Mamba Worlds of Fun
Kansas City, MO
Built
1996
Height
201 ft.
Speed
70 mph
Definitely a little. Best moments were the hangtime before the first drop—especially given the loose restraints and lack of any handles to hold onto—the end of the helix with the “head chopper” supports, and the final run of bunny hills. A lot of its charm comes from the unexpected and probably entirely accidental jolts of ejector air that come in the transition between the handbuilt sections, which are actually stronger than the bunny hills.
Bizarro (Medusa) Six Flags Great Adventure
Jackson, NJ
Built
Height
Speed
I rode this during its temporary 2009-2015 Bizarro branding, meaning it gets the leg up on its identical twin Batman in New England because of the added fire and mist effects it had at the time.
Batman: The Ride Six Flags New England
Agawam, MA
Built
Height
Speed
Batman: The Ride Six Flags Great Adventure
Jackson, NJ
Built
Height
Speed
Inverted coasters just don’t wow me. I can’t place why, but the somewhat more traditional floorless model at New England is more exciting to me. Maybe it’s that I like being able to see the sky? All I know is that I have never really understood the now-decades-long obsession with inverted coasters compared with their traditionally oriented counterparts.
Wildfire Silver Dollar City
Branson, MO
Built
2001
Height
168 ft.
Speed
68 mph
Perhaps it’s just a victim of being cloned endlessly by its manufacturer across the country, but Wildfire felt predictable, sterile, and lifeless compared to its neighboring rides, despite no specific objections. This model’s over-the-shoulder restraints restricting movement and sightlines have always been a peeve of mine, it feels just as surprisingly short as its sibling Batman at my home park, and the fact that this earlier coaster does have a floor (though your feet don't touch it) and a bizarrely huge lead car took even further points off its completely floorless Batman sibling at my home park. Its age also didn’t help—I know from riding Gatekeeper less than a year ago that new B&Ms can be silky smooth, but this one was beginning to show the rattles and vibrations of a coaster nearing end-of-life.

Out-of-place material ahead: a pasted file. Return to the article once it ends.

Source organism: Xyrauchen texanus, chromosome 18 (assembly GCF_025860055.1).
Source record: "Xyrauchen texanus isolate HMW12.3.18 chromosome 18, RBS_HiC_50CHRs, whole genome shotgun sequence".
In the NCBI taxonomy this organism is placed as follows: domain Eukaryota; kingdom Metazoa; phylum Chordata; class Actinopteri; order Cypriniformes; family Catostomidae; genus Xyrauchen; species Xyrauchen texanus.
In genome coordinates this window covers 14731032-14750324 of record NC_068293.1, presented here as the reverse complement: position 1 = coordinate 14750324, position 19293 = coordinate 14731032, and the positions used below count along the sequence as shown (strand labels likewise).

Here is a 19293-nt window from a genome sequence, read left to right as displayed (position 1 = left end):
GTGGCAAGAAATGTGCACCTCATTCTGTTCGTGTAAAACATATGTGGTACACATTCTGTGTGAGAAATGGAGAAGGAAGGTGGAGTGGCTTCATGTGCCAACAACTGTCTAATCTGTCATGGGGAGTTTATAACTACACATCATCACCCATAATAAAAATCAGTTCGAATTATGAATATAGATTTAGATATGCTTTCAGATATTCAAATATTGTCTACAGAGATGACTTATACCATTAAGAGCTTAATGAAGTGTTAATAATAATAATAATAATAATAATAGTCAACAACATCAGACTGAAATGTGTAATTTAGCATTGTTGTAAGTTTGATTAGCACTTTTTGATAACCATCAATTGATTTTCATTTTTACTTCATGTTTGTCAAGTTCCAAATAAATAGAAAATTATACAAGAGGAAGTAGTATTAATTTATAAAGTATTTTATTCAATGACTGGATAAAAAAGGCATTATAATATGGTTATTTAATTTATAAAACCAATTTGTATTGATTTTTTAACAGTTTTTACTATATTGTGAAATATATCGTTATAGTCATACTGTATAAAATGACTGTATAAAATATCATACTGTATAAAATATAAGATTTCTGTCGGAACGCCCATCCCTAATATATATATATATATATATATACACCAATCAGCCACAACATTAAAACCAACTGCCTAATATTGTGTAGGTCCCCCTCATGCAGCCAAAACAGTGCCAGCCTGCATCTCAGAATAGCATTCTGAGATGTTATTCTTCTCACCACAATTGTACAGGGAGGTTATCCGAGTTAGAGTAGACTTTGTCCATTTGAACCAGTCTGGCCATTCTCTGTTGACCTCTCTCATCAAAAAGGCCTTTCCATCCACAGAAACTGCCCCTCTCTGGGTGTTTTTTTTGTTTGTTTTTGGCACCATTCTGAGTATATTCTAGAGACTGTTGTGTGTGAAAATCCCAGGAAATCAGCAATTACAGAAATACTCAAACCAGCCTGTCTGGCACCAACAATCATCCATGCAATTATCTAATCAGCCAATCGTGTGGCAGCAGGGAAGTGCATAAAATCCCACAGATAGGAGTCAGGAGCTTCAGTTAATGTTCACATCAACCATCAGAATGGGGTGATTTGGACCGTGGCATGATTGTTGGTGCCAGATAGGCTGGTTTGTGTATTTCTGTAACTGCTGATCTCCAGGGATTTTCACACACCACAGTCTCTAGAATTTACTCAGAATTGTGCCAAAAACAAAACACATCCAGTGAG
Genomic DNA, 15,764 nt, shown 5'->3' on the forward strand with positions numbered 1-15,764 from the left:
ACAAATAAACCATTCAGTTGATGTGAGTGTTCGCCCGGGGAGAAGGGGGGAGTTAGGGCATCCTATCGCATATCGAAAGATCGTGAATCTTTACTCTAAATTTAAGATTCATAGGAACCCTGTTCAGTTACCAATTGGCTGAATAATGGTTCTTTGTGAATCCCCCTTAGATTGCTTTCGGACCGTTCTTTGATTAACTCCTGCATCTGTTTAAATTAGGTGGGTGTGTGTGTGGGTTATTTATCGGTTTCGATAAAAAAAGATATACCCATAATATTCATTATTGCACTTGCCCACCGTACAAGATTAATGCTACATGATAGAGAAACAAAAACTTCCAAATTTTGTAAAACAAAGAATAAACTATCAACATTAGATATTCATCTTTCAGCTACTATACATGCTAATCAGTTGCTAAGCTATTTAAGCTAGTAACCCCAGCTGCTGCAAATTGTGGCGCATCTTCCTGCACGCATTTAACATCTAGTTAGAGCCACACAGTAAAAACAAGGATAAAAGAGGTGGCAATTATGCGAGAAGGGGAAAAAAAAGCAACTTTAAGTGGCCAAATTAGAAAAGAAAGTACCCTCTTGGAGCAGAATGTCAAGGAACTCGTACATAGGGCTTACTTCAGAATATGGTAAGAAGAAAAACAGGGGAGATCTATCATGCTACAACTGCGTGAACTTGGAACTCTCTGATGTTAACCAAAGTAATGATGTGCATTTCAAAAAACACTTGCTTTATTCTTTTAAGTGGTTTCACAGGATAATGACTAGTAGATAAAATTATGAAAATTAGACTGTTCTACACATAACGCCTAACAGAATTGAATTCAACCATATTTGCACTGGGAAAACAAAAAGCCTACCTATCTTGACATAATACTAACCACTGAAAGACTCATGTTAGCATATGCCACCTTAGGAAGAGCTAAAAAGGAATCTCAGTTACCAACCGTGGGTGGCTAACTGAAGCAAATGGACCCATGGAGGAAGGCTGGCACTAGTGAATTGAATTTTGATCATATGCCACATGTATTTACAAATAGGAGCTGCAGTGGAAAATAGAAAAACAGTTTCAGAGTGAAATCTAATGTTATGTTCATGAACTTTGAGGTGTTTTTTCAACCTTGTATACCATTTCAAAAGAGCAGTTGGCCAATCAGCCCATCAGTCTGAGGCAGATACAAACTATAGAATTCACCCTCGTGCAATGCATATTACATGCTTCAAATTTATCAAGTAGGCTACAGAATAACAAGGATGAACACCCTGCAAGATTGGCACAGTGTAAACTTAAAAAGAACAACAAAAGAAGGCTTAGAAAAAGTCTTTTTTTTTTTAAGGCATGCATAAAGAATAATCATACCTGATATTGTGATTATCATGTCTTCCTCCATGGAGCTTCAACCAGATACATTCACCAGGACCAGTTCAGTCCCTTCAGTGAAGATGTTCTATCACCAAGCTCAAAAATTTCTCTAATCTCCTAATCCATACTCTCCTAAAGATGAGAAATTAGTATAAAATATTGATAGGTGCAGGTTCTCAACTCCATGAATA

Thunderbolt Six Flags New England
Agawam, MA
Built
Height
Speed
Pandemonium Six Flags New England
Agawam, MA
Built
Height
Speed
Thundercat Lake Compounce
Bristol, CT
Built
Height
Speed
Flashback Six Flags New England
Agawam, MA
Built
Height
Speed
Another Vekoma boomerang.
Zoomerang Lake Compounce
Bristol, CT
Built
Height
Speed
Another Vekoma boomerang.
Catwoman's Whip Six Flags New England
Agawam, MA
Built
Height
Speed
A harmless but completely forgettable family coaster.
Mind Eraser Six Flags New England
Agawam, MA
Built
Height
Speed
Torture from beginning to end. The worst part, ironically, is that you can’t erase this experience from your throbbing, concussed mind.
Bucket list (yet to ride)
The Beast King’s Island
Mason, OH
Built
1979
Height
141 ft
Speed
64 mph
One of the most famous roller coasters in the world, it was once the tallest and fastest in the world and is still one of the world’s longest. Almost 2 miles of track travel far into a beautiful woodland landscape, riding the terrain through the forest at over 60 mph. It’s so long it has a second lift hill, which rather than ending in a steep drop instead culminates in a uniquely stretched-out descent back down into the woods that tilts the train gradually to the side at it picks back up to 60 mph during its seemingly infinite descent. The fact that the coaster is approaching 50 years old makes it all the more impressive. Onboard video